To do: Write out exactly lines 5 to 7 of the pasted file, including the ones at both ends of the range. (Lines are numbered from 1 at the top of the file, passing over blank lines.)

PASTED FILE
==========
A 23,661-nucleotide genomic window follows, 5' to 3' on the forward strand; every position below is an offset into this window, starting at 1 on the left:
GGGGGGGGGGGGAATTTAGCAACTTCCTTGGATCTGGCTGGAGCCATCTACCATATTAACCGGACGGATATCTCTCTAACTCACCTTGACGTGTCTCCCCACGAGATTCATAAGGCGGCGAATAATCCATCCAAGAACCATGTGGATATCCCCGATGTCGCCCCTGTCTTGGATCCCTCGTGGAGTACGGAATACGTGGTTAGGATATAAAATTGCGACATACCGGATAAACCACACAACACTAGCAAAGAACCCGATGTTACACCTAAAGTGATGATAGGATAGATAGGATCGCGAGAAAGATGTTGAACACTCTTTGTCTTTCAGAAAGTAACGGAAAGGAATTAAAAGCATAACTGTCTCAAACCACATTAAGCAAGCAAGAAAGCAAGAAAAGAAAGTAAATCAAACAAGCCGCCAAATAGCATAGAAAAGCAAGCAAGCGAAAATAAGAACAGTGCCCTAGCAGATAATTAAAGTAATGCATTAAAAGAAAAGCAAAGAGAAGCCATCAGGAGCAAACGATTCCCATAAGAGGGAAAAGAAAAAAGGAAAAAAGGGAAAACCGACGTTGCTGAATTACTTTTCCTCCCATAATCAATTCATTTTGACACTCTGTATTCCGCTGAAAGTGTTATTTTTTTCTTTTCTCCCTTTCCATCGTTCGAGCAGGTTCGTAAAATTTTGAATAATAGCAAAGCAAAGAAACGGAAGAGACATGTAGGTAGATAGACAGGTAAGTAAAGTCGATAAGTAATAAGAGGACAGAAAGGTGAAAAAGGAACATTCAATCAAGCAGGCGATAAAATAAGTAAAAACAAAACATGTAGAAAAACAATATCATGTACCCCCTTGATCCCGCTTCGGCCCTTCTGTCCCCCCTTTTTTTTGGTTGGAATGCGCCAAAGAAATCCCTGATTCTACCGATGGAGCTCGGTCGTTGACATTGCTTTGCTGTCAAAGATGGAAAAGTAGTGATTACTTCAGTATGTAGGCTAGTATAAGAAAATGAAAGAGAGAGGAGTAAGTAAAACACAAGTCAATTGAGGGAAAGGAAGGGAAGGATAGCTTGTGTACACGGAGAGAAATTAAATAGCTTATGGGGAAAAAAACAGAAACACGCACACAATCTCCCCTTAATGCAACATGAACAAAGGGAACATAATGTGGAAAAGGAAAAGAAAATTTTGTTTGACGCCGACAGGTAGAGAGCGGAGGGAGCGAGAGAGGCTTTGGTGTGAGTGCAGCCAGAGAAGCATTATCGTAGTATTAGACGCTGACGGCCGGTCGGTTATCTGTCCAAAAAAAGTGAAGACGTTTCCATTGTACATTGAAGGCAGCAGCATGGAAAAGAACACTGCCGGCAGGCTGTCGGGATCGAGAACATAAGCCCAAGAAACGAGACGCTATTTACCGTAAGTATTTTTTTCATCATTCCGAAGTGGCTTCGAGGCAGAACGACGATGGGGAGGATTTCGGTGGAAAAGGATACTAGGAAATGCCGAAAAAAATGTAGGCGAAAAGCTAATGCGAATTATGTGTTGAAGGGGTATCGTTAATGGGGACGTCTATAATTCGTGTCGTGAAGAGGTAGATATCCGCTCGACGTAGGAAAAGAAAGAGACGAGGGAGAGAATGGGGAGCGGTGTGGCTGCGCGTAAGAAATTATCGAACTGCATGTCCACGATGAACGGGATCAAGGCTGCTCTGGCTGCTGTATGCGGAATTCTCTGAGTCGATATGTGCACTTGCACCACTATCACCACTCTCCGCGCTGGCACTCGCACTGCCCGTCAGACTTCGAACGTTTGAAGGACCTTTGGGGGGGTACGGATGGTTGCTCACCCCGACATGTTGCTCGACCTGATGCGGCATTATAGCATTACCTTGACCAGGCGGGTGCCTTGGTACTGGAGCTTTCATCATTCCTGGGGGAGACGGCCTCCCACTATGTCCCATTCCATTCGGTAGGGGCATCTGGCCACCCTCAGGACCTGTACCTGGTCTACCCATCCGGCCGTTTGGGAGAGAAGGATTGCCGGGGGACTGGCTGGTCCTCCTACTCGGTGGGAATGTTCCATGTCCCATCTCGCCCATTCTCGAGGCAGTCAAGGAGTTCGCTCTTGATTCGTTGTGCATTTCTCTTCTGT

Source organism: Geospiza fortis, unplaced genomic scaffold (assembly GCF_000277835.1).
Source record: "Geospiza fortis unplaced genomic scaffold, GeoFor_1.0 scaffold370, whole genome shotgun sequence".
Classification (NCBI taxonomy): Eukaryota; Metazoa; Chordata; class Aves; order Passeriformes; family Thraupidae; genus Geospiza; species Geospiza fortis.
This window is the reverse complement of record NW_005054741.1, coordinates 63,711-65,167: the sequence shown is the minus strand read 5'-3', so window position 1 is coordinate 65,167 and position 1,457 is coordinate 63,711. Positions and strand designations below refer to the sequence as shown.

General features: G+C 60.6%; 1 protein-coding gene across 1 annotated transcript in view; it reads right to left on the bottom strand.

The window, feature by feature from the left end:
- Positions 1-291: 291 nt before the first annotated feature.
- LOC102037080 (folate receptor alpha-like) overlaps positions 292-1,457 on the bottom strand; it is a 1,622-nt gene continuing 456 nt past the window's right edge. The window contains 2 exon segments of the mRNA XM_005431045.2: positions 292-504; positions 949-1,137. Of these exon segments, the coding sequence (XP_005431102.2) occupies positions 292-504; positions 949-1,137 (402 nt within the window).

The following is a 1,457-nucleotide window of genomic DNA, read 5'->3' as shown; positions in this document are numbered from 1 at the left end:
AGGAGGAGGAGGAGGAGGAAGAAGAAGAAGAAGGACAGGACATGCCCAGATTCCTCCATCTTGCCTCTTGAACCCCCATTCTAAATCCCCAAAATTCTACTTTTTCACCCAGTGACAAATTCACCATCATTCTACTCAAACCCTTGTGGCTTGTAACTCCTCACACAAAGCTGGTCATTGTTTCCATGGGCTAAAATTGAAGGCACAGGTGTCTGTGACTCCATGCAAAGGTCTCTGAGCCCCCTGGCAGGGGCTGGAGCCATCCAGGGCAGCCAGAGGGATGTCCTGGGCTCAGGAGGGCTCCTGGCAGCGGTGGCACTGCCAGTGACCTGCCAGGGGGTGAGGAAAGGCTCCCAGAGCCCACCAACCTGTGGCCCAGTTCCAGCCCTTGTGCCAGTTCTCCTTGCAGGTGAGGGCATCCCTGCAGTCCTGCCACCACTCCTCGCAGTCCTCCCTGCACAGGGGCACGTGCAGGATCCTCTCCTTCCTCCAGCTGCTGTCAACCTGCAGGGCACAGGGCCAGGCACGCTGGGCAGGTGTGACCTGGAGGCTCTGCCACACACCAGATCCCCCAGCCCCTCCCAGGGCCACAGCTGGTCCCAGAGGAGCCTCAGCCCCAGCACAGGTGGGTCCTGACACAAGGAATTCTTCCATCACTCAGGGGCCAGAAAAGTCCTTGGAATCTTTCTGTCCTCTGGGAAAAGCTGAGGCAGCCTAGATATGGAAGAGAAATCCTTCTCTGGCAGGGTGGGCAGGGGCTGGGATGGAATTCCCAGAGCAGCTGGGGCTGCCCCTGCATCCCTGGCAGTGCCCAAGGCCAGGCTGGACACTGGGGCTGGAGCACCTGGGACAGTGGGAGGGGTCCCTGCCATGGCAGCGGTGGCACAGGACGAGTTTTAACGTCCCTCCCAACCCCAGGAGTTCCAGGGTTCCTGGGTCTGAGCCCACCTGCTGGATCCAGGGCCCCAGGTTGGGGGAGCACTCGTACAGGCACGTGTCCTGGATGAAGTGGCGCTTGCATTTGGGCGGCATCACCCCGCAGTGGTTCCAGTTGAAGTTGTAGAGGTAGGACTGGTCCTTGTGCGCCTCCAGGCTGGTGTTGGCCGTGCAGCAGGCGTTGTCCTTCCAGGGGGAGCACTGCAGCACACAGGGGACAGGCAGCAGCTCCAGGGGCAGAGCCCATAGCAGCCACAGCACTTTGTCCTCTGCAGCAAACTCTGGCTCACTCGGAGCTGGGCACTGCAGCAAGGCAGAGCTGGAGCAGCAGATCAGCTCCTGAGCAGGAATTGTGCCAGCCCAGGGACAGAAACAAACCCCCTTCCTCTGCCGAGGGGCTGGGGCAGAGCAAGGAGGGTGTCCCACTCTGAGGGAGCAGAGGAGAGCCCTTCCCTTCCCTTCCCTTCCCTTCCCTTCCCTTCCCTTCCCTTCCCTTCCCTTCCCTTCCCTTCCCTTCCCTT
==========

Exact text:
Classification (NCBI taxonomy): Eukaryota; Metazoa; Chordata; class Aves; order Passeriformes; family Thraupidae; genus Geospiza; species Geospiza fortis.
This window is the reverse complement of record NW_005054741.1, coordinates 63,711-65,167: the sequence shown is the minus strand read 5'-3', so window position 1 is coordinate 65,167 and position 1,457 is coordinate 63,711. Positions and strand designations below refer to the sequence as shown.

General features: G+C 60.6%; 1 protein-coding gene across 1 annotated transcript in view; it reads right to left on the bottom strand.